Bitlis was on his way to Diyarbakir on February 17, 1993. It is a point of concern that while the Chief of Staff, Dogan Gures, and other commanders of the armed forces were attending a military exercise in Izmir, Bitlis, instead of participating in this, which would have been the usual procedure, set off for Diyarbakir. The fact that the General Commander of the Gendarmary was kept away from the exercise beside the general commanders of all the other armed forces is interpreted by some as indicating that Bitlis did not want to be side by side with Dogan Gures.
The General did not fly with the plane he was to take when the pilot noticed that the dashboard in the cockpit was out of order. Clearance from the Chief of Staff to take a second plane was obtained immediately and thus the crew and the passengers boarded the fatal plane.
Everything looked in proper order and nobody was curious about the broken dashboard of the original aircraft. The plane gained altitude without problems for a while until it was at 4,000 feet. But the noise which the staff at the airport heard two minutes after the take off indicates that the pilots had to make extra revs on the engines since they must have realized that they were not responding sufficiently to their attempts to accelarate, although no panic was indicated in the conversation between the pilots during this. Soon after though, the extra reving would fail and the plane could not gain any more altitude.Final Efforts of the Pilot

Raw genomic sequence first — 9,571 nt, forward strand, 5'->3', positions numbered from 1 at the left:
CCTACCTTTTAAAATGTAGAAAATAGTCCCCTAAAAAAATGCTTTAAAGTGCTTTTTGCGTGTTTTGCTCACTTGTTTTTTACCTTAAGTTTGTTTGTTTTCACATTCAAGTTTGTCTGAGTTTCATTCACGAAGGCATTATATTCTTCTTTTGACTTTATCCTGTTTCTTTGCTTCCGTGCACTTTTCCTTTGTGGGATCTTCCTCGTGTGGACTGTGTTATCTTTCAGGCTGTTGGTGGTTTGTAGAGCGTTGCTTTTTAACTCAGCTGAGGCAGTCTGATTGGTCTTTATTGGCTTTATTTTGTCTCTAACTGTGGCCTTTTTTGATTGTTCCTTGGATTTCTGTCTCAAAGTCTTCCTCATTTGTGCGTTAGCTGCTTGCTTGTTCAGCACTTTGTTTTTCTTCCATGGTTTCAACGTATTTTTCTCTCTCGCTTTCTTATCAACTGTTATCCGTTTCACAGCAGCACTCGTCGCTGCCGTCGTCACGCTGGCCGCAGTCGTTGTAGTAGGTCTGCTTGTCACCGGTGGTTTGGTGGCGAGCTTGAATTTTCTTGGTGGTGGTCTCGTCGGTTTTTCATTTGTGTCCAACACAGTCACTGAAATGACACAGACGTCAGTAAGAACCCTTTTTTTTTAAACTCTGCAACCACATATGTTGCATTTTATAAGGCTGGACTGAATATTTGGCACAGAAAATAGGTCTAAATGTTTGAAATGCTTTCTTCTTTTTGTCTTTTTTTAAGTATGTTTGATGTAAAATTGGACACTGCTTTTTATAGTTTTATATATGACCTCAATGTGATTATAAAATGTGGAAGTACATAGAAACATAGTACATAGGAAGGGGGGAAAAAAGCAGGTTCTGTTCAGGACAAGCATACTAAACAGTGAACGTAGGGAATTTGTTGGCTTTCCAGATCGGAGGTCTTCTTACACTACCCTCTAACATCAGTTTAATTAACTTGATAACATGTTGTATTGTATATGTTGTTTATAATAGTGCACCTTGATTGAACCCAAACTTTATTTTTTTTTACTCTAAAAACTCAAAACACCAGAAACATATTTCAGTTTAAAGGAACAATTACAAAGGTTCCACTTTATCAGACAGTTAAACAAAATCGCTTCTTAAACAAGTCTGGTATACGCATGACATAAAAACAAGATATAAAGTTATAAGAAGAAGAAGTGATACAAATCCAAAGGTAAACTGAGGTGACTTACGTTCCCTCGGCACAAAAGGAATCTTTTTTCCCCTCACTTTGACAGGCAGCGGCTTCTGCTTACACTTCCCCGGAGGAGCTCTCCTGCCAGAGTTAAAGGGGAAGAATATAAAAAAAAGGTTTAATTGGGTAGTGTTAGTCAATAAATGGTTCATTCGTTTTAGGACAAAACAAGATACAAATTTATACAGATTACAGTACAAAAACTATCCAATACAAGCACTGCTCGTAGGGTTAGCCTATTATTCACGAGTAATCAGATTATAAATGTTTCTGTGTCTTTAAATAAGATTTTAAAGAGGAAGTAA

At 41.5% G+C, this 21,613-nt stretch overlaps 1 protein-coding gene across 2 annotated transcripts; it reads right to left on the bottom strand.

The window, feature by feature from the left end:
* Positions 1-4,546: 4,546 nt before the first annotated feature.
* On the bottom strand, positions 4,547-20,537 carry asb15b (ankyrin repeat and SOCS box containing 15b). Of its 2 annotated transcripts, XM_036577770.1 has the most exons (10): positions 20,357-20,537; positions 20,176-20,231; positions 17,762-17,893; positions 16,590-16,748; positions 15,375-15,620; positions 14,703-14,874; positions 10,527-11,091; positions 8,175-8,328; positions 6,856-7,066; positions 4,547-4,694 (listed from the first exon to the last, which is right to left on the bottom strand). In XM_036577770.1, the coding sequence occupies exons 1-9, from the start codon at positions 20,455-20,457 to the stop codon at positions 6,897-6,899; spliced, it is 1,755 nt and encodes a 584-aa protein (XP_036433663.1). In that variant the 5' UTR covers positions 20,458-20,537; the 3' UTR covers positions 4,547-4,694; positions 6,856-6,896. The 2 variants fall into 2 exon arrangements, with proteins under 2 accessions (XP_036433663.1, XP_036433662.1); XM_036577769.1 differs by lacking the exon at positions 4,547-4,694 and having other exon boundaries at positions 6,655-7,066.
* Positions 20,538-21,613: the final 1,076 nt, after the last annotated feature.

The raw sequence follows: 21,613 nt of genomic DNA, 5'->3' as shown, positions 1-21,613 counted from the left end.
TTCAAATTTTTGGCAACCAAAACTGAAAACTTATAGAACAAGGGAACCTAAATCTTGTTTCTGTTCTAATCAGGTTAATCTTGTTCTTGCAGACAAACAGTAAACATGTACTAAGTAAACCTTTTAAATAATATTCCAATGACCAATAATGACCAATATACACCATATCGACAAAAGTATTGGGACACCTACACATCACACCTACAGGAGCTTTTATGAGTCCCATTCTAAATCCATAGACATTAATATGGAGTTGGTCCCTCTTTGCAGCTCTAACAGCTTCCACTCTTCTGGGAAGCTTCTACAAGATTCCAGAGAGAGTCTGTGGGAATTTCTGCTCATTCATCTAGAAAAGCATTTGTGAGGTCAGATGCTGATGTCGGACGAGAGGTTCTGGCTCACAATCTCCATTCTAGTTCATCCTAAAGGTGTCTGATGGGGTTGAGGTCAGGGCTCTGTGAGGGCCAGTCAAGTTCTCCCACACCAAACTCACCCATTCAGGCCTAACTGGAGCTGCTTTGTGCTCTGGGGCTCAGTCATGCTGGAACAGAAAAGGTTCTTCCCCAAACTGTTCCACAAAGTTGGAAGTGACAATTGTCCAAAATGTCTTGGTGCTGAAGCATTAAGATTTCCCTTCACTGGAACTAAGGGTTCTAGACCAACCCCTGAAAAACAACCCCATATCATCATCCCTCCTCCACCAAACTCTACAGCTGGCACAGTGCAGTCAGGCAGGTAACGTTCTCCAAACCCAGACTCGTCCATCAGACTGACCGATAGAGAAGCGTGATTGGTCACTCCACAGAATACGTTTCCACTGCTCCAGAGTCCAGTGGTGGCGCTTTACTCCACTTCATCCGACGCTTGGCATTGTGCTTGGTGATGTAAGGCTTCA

The pilot then contacted the control tower and asked permission for an emergency landing. This could not be done at Guvercinlik Airport from where they left because the airport was not equipped with systems for such a landing. The pilot of the plane had to report within three minutes of take off to Esenboga Airport that the engines were working abnormally and attempted an emergency landing there.